the emergency physician's determination of which drug will permit the
quickest, safest conditions for ETI in a particular child. Selection
should not be based on implications of a failed intubation." (3).
Once again, this is an idiotic statement that contradicts itself because
one of the main criteria in determining which drug is safest is in
deciding what options will still be available should the intubation fail.
What they are trying to say, here, is that the need for intubation still
exists. It is irrelavent whether the patient is paralyzed for a long
or a short period of time. But it confuses the need intubation with that
for active airway management which will include positioning, suction,
oxygen, nasal or oral airways and, if necessary PPV. It ignores the fact
that all of these modalities may be sucessful in maintaining oxygenation
and ventilation until the patient resumes spontaneous respirations or a
definitive airway is secured. This is clearly is much easier to accomplish
if the duration of paralysis is 5 minutes rather than 30 minutes.
So, in summary, I would say that sux, because of its short duration of
action, has a built in margin of safety. In adults its drawbacks are minimal in
most cases and, thus it continues to be the paralyitc of choice. In
chidren, the risk/benefit ratio is more ambiguous by virtue of rare but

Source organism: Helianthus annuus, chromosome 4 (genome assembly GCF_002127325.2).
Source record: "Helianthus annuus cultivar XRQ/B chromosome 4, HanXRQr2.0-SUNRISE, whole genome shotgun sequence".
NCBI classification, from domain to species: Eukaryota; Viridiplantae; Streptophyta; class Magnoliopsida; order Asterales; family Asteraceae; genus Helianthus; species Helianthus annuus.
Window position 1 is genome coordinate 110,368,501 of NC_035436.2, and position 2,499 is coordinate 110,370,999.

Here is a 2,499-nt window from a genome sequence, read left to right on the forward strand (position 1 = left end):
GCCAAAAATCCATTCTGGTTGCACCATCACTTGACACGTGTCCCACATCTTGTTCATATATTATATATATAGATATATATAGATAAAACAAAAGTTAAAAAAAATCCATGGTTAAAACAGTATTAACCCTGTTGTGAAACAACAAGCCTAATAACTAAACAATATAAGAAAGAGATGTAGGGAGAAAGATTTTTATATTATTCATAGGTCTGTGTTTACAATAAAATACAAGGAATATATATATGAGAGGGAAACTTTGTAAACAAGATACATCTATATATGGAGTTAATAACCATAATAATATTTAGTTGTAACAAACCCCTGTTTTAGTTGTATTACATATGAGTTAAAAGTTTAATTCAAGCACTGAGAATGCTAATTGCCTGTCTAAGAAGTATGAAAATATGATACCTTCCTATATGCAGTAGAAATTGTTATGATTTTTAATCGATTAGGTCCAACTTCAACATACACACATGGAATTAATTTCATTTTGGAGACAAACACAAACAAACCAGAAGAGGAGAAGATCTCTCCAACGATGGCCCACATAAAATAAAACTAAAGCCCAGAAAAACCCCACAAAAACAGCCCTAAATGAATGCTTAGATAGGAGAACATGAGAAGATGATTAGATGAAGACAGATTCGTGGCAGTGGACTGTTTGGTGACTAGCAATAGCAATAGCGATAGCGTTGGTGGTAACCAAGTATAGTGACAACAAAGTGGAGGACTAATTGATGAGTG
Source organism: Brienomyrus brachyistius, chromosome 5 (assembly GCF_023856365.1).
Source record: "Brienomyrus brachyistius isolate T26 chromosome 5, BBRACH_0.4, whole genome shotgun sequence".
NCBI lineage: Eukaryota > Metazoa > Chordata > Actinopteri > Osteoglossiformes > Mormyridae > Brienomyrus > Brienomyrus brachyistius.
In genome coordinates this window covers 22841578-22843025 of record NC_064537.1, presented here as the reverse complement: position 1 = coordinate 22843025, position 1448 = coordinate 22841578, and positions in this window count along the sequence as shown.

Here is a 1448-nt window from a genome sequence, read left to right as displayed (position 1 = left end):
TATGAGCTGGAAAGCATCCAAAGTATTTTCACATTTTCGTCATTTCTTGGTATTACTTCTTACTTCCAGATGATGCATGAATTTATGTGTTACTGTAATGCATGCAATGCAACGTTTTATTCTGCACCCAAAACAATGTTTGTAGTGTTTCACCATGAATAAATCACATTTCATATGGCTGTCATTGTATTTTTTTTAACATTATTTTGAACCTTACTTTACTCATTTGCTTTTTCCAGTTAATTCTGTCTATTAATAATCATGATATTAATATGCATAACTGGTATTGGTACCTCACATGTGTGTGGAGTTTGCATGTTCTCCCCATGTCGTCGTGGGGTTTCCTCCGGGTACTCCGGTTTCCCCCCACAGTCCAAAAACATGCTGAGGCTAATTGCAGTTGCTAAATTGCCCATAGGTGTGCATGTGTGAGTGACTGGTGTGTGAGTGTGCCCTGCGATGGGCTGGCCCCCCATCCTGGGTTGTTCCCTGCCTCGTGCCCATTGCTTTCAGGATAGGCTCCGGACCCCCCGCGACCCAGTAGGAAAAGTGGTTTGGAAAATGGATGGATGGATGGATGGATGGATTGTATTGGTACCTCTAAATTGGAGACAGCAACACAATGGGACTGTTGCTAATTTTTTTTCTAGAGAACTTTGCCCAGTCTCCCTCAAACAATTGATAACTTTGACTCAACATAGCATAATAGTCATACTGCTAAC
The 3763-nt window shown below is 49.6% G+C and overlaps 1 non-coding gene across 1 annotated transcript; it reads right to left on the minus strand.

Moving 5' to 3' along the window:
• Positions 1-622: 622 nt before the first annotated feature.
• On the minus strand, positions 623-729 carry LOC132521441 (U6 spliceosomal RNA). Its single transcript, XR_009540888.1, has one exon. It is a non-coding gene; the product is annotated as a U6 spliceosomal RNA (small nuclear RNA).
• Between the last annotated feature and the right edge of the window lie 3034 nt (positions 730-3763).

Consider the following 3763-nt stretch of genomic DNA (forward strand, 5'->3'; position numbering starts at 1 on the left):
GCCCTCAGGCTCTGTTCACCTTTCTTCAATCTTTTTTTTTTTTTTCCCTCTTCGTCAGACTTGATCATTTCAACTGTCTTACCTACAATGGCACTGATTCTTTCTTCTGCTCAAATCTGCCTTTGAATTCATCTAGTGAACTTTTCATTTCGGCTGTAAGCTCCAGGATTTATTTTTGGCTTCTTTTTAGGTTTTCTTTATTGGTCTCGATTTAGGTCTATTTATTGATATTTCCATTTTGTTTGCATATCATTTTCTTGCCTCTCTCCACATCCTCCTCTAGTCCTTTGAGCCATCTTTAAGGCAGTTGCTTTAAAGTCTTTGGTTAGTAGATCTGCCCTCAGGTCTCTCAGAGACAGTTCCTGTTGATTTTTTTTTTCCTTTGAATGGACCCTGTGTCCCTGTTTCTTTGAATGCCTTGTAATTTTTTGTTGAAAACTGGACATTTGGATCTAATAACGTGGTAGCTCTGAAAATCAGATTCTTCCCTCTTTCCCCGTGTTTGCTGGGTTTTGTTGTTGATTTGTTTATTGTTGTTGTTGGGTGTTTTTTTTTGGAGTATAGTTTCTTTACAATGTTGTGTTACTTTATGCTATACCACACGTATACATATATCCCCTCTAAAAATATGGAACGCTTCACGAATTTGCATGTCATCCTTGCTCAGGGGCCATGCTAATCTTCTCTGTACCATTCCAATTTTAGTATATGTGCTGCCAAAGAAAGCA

fatal and often unpredictable side effects.
Pick your poison.
[Heart arrest in children after intravenous injection of succinylcholine
in the ENT operating room (see comments)]
HNO 1995 Nov;43(11):676-9
Acute rhabdomyolysis with hyperkalemia has been followed by ventricular
dysrhythmia, cardiac arrest and death after the administration of
succinylcholine to apparently healthy children who were subsequently found
to have undiagnosed skeletal muscle myopathies. Boys have mostly been
affected. Reports of anesthesia emergencies from the United States and
Germany have indicated that serious side effects of succinylcholine are
not as rare as previously thought. This disorder often presents as sudden
cardiac arrest within minutes after the administration of the drug. The
tragedy is that an apparently healthy child dies abruptly during what was
considered to be a relatively uncomplicated surgical procedure (most often
in ENT surgery). Due to the abrupt onset of rhabdomyolysis, routine
resuscitative measures are likely to be unsuccessful. Extraordinary
measures(including institution of extracorporeal circulation) and prolonged
efforts have resulted in successful resuscitation of some cases. Since
there are usually no signs or symptoms to alert the practitioner to
patients at risk, the use of succinylcholine in children should be
reserved for emergency intubations or instances in which immediate
securing of the airway is necessary.
Lazzell et. al. The incidence of masseter muscle rigidity after
succinylcholine in infants and children Can J Anaesth 1994
Gerardi et. al. Rapid-Sequence Intubation of the Pediatric Patient. Ann
Emer Med 1996;28:55-74